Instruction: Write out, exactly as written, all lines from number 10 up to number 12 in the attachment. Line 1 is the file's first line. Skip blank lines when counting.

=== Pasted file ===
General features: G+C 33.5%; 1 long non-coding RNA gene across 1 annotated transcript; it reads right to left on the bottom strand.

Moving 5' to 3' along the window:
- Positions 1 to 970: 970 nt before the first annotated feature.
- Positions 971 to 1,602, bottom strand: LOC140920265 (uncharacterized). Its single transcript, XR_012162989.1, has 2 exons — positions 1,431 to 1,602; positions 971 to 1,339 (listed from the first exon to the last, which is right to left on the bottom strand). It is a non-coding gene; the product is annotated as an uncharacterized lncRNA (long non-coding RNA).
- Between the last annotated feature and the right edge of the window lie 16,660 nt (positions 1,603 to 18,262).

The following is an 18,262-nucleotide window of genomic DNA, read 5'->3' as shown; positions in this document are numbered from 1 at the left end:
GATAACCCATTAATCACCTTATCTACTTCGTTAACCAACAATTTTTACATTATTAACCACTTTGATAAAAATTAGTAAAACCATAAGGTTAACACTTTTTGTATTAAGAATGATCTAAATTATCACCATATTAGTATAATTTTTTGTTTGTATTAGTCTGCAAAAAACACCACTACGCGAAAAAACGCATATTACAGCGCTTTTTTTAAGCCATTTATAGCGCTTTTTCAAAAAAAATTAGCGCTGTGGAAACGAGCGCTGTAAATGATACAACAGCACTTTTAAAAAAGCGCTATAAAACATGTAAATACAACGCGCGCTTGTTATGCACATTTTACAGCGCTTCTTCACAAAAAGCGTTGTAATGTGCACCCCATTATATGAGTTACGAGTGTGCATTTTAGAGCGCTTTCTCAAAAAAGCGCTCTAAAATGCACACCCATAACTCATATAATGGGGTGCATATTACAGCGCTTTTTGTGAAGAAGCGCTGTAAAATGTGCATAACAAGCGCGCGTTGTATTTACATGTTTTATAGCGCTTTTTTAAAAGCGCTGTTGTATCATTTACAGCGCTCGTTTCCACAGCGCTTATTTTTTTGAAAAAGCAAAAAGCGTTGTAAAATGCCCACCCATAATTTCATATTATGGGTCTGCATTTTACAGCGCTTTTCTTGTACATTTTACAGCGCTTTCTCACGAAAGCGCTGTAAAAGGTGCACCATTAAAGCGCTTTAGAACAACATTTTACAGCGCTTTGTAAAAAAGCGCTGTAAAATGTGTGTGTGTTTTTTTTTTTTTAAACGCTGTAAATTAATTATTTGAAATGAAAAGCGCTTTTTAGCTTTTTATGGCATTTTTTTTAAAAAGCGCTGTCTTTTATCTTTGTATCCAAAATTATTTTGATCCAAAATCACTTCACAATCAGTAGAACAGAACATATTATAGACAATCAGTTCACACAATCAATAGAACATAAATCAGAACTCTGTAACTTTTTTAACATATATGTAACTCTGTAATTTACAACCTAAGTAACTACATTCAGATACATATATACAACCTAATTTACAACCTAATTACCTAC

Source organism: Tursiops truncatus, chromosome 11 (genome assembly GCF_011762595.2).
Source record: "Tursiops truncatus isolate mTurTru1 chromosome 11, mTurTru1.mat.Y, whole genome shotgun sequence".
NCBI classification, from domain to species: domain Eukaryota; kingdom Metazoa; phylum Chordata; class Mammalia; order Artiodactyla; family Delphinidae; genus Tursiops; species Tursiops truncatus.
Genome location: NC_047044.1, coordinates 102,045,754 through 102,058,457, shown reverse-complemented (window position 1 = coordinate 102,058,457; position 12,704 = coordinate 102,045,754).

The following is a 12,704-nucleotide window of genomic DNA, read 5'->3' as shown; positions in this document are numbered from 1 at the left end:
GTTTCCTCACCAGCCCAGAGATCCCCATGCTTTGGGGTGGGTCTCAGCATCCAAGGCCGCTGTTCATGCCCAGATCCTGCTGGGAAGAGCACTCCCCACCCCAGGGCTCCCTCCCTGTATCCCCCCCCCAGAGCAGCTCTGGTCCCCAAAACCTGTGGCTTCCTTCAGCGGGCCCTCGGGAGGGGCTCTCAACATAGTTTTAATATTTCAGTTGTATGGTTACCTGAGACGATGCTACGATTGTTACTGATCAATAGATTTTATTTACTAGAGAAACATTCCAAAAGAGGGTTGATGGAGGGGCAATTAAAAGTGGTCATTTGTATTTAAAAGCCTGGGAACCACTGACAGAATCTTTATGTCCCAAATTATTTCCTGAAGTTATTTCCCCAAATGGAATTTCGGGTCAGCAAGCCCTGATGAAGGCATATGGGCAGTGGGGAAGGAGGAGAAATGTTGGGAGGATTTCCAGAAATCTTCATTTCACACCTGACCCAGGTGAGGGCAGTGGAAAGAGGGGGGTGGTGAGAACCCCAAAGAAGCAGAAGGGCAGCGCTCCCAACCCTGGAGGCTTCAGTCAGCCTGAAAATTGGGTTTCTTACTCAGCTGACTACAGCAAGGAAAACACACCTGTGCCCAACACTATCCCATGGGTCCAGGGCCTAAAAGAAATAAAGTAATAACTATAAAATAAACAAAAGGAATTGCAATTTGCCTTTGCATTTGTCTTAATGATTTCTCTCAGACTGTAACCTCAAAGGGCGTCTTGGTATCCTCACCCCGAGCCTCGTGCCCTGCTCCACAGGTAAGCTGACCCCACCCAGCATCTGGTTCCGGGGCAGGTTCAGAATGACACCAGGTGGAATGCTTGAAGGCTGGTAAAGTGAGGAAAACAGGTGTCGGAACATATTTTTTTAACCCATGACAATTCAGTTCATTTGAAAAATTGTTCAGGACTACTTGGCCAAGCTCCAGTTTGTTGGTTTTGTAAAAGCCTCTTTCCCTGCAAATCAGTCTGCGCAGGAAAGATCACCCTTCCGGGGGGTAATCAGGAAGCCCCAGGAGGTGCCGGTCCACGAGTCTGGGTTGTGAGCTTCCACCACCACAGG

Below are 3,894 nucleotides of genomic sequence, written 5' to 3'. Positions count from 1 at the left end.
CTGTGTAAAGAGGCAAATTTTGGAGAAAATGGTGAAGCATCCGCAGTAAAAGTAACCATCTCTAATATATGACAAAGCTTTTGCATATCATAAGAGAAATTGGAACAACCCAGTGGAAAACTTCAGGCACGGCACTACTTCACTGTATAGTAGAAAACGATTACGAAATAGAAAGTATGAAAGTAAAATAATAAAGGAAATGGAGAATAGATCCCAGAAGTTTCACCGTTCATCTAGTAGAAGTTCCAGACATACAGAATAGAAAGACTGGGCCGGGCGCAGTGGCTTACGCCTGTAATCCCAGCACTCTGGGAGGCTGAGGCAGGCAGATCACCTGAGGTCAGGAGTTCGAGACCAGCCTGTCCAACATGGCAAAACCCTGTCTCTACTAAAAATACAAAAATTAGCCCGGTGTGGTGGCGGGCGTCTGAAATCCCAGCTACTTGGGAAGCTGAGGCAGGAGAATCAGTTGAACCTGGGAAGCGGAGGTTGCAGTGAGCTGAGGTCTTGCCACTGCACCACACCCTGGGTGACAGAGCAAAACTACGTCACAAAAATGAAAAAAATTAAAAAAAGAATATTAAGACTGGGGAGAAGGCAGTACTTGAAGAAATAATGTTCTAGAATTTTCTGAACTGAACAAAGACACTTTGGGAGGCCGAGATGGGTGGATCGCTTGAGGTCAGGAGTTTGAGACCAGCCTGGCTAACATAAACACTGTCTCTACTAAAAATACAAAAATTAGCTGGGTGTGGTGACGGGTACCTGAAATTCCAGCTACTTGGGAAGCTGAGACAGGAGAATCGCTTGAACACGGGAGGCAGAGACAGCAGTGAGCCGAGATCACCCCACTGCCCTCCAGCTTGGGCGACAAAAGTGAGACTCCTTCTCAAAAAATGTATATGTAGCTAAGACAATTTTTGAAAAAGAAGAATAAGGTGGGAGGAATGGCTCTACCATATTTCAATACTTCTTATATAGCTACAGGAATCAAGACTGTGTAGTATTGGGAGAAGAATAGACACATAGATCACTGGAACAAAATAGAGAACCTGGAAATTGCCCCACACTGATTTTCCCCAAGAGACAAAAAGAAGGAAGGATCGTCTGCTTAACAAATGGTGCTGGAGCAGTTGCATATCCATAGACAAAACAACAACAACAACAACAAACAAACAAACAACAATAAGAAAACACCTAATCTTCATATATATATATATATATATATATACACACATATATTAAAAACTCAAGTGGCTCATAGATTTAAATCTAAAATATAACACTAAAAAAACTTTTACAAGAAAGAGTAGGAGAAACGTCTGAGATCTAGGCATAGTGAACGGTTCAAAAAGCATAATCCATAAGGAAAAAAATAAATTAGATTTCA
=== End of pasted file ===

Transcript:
NCBI classification, from domain to species: domain Eukaryota; kingdom Metazoa; phylum Chordata; class Mammalia; order Artiodactyla; family Delphinidae; genus Tursiops; species Tursiops truncatus.
Genome location: NC_047044.1, coordinates 102,045,754 through 102,058,457, shown reverse-complemented (window position 1 = coordinate 102,058,457; position 12,704 = coordinate 102,045,754).

The following is a 12,704-nucleotide window of genomic DNA, read 5'->3' as shown; positions in this document are numbered from 1 at the left end: